Neurontin is a brand name drug that has the generic drug, gabapentin, as its active ingredient. Pfizer is the pharmaceutical manufacturer of Neurontin. Typically, Neurontin is used to treat seizures. It is available in the following formats: a tablet with a 600 or 800 mg dosage of gabapentin; a capsule with a 100, 300, or 400 mg dosage of gabapentin; and a liquid that has a 250 mg dose of gabapentin for each 5 ml.

While the US Food and Drug Administration has approved Neurontin for the treatment of seizures and convulsions, doctors are permitted to use this drug, and its generic, off label. Family physicians, internal medicine doctors, pain management doctors, psychiatrists, and addiction medicine doctors are among the types of doctors who are most likely to prescribe Neurontin or gabapentin to patients, as this medication can treat pain, restless leg syndrome, mood disorders, and hot flashes that are a side effect of menopause in women. It can also be used to help individuals with an alcohol use disorder during the withdrawal process.

Taking a closer look at psychiatry, the generic drug gabapentin is used to treat mental health disorders, including anxiety, mania, and depression. When a patient is on gabapentin for a mental health disorder, the goal is that this drug will stabilize mood swings or abnormal moods. Though there appears to be only a few research studies in this area, the research that has been conducted shows that gabapentin is an effective way to treat these disorders. It is often used in combination with other psychiatric medications rather than as a standalone treatment.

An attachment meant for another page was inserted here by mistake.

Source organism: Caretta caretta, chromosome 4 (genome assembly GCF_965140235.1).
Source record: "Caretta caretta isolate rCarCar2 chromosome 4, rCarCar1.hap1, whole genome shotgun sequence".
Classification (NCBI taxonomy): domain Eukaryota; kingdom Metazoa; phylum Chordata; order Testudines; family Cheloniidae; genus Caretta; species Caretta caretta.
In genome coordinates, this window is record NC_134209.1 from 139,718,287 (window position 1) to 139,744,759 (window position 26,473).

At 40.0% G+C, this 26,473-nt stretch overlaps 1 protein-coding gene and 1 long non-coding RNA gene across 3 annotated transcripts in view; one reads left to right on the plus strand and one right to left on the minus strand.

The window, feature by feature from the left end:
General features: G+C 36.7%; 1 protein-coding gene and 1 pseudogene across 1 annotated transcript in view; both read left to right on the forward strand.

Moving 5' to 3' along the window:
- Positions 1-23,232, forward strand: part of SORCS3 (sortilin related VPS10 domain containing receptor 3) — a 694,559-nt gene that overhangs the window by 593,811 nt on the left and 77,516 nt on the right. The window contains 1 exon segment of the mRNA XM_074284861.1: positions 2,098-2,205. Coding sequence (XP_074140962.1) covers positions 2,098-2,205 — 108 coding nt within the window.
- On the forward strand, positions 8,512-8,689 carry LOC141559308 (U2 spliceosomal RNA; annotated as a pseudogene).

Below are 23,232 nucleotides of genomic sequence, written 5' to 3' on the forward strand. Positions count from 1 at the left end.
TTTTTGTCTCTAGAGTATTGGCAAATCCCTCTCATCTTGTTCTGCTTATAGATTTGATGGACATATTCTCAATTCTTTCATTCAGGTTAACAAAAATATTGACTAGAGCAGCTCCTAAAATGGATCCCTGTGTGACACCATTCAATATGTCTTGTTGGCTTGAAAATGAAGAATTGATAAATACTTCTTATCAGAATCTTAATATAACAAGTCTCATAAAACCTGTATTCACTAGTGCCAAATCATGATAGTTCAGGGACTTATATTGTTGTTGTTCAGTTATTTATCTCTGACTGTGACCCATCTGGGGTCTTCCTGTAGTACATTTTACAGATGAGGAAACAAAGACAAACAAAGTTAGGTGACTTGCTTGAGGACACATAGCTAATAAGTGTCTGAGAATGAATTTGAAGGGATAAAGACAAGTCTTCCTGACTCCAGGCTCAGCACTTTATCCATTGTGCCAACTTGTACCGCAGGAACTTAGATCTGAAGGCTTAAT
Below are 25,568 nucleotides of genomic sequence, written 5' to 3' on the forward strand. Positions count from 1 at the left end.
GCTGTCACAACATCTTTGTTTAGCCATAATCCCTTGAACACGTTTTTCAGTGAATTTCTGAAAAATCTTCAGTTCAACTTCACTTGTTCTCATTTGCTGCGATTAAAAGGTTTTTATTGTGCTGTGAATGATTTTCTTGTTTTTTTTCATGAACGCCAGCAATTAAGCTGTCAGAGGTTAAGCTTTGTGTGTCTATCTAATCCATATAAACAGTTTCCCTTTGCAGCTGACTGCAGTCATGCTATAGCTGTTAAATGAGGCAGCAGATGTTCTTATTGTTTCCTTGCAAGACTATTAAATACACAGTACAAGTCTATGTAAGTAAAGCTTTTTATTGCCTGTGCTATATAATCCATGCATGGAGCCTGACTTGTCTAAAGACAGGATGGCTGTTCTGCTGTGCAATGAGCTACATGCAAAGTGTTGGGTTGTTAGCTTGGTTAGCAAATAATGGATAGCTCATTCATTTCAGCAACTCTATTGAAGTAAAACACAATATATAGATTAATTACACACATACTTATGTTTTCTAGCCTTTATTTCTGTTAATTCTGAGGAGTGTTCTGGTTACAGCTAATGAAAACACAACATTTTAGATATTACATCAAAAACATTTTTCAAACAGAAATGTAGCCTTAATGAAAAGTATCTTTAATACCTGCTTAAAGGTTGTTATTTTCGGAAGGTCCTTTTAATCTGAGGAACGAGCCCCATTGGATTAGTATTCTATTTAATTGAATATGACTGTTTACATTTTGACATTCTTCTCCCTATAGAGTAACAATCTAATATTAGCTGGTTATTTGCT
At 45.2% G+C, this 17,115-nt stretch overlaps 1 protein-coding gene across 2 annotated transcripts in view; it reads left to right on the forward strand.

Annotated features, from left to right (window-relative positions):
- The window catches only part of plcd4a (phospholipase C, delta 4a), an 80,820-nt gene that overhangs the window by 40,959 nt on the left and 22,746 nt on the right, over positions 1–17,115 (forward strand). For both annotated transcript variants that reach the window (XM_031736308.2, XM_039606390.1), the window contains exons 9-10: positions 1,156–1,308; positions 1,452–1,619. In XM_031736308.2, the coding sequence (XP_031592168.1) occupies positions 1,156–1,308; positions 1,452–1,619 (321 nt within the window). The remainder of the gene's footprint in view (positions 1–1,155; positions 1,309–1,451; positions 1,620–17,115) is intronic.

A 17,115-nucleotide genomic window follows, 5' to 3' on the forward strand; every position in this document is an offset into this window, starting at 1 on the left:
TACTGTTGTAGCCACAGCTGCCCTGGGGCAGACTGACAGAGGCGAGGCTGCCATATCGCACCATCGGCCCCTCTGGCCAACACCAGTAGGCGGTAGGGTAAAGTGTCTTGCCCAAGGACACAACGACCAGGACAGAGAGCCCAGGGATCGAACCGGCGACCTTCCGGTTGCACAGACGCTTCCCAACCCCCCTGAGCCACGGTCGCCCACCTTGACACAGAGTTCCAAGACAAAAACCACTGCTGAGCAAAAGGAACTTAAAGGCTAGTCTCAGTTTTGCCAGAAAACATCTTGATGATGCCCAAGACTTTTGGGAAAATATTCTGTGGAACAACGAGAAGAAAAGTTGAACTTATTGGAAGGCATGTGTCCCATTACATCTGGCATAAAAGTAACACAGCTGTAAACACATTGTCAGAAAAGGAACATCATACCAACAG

Neurontin Abuse and Side Effects

 

Neurontin has become a drug of abuse. The reasons relate to how gabapentin acts in the brain. Gabapentin interacts with a neurotransmitter known as glutamate, which is involved in exciting nerve activity in the brain. The presence of gabapentin slows down the effects of glutamate, hence why a person is less likely to have a seizure. Glutamate also plays a role in delivering pain messages through the body, resulting in pain-relieving effects. In sum, Neurontin/gabapentin has an overall effect of decreasing the brain’s excitability, which derives in part from glutamate activity. For a person who is abusing Neurontin or gabapentin, the slowing of the brain’s electrical activity can induce a desirable feeling of calm, which provides individuals with an incentive to abuse this drug.

In an article published on Medscape, Sarah T. Melton, an associate professor of Pharmacy Practice in Tennessee, further explains why Neurontin, or gabapentin, is abused. According to research, gabapentin does not act on the brain receptor sites that are involved in addiction, and for this reason, this drug is not scheduled as a controlled substance. However, gabapentin shares a couple of hallmarks of addiction-forming drugs, including withdrawal (when a person stops using this drug or significantly reduces the familiar amount) and psychoactive effects. According to some research cases, individuals who have abused Neurontin or gabapentin report feeling zombie-like or euphoric, experiencing a high that is similar to marijuana, or feeling exceptionally relaxed, calm, and/or more social overall.

Since Neurontin is not a scheduled controlled substance, the public may be alarmed to learn that it can cause serious physical and psychological side effects; however, this phenomenon is not entirely uncommon. Typically, the reason for the disconnect between medical opinion about a drug and the reality of it being abused has to do with the volume of consumption. Individuals who abuse Neurontin or gabapentin are most always taking too much of this drug. Researchers may not have extensively tested the drug’s effects at very high doses. This may, simply put, be a shortcoming in drug safety trials. But one thing is clear: Anyone who abuses high doses of Neurontin or gabapentin is in unchartered territory, and risks abound.